Disabled?!?

I have been battling with my local community center over my Aspie (high-functioning autism) daughter attending the trampolining class for ‘normal’ kids her age even though they offer ones separately for the ‘disabled.’ PanKwake has been attending for about three months now and it was mostly fine.

Except for one mother and grandmother, who resent and complain about the one modification necessary for my child to access them…she is fixated on one specific trampoline. The other week they instigated a horrendous meltdown by putting their child on ‘her’ trampoline even though there were two others open. As a result there has been escalating issues (which hopefully are now solved…fingers crossed). The kicker…these people have ‘disabled’ children themselves…a girl with severe cerebral palsy and two boys who attend the same class that are also Aspie. Problem is that this woman demands my child attend that ‘disabled’ class. And I refuse.

Why? Because the greatest hope for my child is mainstreaming. Not the crappy stuff that schools do, where they force our Aspie square pegs to fit into the round holes of society. But true integration whereby my child is able to access as many activities as she can comfortably manage with some modifications. Equally though where the ‘normal’ children are taught understanding and compassion. Where being different is not frowned upon or some secret to be hidden but rather something to be celebrated…not just PanKwake’s differences but the other children’s as well. In other words…a place where acceptance and tolerance are the norm. In this way, PanKwake’s limits are pushed and she is challenged to be her best. And at the core, the next generation are taught values for the 21st century.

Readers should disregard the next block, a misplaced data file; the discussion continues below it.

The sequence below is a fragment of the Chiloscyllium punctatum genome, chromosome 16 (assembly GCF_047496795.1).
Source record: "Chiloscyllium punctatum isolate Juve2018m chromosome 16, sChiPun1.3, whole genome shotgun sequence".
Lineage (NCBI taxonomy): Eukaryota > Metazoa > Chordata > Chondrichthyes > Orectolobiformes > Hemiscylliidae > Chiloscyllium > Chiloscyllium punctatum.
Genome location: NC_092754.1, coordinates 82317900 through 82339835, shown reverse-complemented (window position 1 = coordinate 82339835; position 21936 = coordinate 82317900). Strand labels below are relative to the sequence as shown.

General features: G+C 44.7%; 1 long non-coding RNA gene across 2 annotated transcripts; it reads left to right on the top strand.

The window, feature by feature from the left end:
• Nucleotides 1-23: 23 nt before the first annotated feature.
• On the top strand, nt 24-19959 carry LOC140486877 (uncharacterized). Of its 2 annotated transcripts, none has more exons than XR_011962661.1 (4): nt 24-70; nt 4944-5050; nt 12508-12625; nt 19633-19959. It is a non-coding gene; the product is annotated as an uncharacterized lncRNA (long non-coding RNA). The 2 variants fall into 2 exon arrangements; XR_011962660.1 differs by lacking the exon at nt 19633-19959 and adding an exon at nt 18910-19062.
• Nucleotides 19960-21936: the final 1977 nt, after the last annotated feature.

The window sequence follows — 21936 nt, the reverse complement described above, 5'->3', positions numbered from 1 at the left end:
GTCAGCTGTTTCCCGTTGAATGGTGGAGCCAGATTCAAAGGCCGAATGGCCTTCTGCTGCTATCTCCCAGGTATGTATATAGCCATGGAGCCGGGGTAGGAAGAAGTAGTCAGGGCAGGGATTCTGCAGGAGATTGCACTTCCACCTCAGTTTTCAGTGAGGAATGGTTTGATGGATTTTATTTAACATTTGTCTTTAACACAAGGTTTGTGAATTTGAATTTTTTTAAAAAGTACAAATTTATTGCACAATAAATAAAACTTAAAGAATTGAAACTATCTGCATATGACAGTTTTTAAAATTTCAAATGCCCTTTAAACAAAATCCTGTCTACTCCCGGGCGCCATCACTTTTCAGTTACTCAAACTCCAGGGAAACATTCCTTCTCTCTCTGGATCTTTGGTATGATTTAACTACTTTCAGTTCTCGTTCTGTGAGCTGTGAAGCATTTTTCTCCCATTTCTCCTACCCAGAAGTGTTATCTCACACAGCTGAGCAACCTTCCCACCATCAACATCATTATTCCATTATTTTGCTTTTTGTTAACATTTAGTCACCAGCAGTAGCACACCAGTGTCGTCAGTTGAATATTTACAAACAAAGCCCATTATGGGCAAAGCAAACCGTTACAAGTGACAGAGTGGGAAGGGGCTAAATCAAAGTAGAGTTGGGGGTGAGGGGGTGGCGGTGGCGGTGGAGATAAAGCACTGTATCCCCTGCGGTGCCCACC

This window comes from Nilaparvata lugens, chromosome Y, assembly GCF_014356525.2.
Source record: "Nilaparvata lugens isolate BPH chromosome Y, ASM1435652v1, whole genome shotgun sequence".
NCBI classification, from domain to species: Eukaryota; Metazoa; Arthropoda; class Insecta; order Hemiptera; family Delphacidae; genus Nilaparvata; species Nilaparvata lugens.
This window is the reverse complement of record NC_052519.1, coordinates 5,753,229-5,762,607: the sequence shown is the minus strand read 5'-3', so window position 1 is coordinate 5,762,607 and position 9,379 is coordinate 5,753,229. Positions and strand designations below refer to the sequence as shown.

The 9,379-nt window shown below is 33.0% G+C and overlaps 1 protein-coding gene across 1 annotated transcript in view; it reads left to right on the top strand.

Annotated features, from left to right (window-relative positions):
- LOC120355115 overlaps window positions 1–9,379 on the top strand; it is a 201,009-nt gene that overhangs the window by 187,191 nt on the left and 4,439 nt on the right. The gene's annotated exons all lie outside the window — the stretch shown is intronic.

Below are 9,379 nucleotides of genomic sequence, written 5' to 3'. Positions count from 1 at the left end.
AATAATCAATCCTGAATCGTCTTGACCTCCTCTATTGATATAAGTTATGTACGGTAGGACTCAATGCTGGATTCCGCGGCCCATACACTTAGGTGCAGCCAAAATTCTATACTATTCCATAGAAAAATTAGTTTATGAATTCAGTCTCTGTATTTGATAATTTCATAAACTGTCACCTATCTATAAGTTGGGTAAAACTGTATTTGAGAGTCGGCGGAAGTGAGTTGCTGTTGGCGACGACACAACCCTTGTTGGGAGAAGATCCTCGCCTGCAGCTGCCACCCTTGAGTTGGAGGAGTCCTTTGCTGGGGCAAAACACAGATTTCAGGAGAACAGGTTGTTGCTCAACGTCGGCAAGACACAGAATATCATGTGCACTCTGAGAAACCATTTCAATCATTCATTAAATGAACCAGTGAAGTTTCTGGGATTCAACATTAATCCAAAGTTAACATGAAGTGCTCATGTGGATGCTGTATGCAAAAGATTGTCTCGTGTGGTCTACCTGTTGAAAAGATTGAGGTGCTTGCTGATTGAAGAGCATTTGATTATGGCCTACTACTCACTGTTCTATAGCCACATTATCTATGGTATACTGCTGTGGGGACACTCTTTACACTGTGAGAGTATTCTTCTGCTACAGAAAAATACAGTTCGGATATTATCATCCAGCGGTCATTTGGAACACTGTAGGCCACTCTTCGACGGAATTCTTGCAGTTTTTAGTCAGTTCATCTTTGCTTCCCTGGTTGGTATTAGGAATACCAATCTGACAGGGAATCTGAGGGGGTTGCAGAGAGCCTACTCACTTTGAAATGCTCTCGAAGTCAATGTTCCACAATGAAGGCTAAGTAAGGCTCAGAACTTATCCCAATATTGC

This is not to say that we do not support special disability classes. We utilize the Thursday night swim sessions for the disabled almost weekly. In that case, the swimming pool is simple to crowded, loud and chaotic for her to enjoy in a general swim session. These twice weekly ‘special needs’ sessions have only a couple dozen people and PanKwake benefits from the more relaxed set of rules. But it in no way offers the same quality of socialization. She virtually ignores most of the other people in the pool for one simple reason…

12009603_1642281972654190_8146444174564625368_nFor those with Asperger’s or high-functioning autism they have far more in common with ‘normal’ people than others lower on the autistic spectrum. And with some understanding and a modicum of accommodations all can benefit from an inclusive environment. PanKwake by learning and practicing those hard to understand social cues that will allow her to become all that she can be…and those ‘normal’ kids by having core values such as compassion, understanding and acceptance modelled for them. Values that apply not just to the disabled but to…race, religion, sexual orientation and a hundred other things.

Next Monday I will take this a bit deeper and explain why I think that it is not PanKwake who is ‘disabled’ but our society.

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